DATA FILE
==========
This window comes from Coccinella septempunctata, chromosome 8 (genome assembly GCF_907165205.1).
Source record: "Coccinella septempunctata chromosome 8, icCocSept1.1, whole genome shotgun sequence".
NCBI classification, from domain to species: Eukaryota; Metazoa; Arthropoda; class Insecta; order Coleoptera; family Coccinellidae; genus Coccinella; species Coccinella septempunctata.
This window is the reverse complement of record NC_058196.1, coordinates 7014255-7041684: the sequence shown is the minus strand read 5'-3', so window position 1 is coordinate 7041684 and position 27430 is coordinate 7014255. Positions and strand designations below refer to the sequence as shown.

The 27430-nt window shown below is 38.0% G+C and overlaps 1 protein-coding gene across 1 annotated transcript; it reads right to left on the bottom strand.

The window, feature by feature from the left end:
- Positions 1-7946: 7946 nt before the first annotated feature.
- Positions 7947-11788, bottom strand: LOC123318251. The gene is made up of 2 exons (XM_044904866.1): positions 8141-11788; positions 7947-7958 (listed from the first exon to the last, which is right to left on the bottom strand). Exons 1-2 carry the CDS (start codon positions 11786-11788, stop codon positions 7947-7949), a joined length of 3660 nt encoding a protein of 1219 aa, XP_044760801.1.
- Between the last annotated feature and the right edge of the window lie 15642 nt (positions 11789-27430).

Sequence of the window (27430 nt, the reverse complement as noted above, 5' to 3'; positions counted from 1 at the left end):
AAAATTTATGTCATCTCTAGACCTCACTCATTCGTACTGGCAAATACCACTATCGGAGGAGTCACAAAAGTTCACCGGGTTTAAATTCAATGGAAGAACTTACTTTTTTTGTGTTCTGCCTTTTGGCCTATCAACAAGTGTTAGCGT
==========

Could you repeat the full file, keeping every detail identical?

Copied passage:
This window comes from Coccinella septempunctata, chromosome 8 (genome assembly GCF_907165205.1).
Source record: "Coccinella septempunctata chromosome 8, icCocSept1.1, whole genome shotgun sequence".
NCBI classification, from domain to species: Eukaryota; Metazoa; Arthropoda; class Insecta; order Coleoptera; family Coccinellidae; genus Coccinella; species Coccinella septempunctata.
This window is the reverse complement of record NC_058196.1, coordinates 7014255-7041684: the sequence shown is the minus strand read 5'-3', so window position 1 is coordinate 7041684 and position 27430 is coordinate 7014255. Positions and strand designations below refer to the sequence as shown.

The 27430-nt window shown below is 38.0% G+C and overlaps 1 protein-coding gene across 1 annotated transcript; it reads right to left on the bottom strand.

The window, feature by feature from the left end:
- Positions 1-7946: 7946 nt before the first annotated feature.
- Positions 7947-11788, bottom strand: LOC123318251. The gene is made up of 2 exons (XM_044904866.1): positions 8141-11788; positions 7947-7958 (listed from the first exon to the last, which is right to left on the bottom strand). Exons 1-2 carry the CDS (start codon positions 11786-11788, stop codon positions 7947-7949), a joined length of 3660 nt encoding a protein of 1219 aa, XP_044760801.1.
- Between the last annotated feature and the right edge of the window lie 15642 nt (positions 11789-27430).

Sequence of the window (27430 nt, the reverse complement as noted above, 5' to 3'; positions counted from 1 at the left end):
AAAATTTATGTCATCTCTAGACCTCACTCATTCGTACTGGCAAATACCACTATCGGAGGAGTCACAAAAGTTCACCGGGTTTAAATTCAATGGAAGAACTTACTTTTTTTGTGTTCTGCCTTTTGGCCTATCAACAAGTGTTAGCGT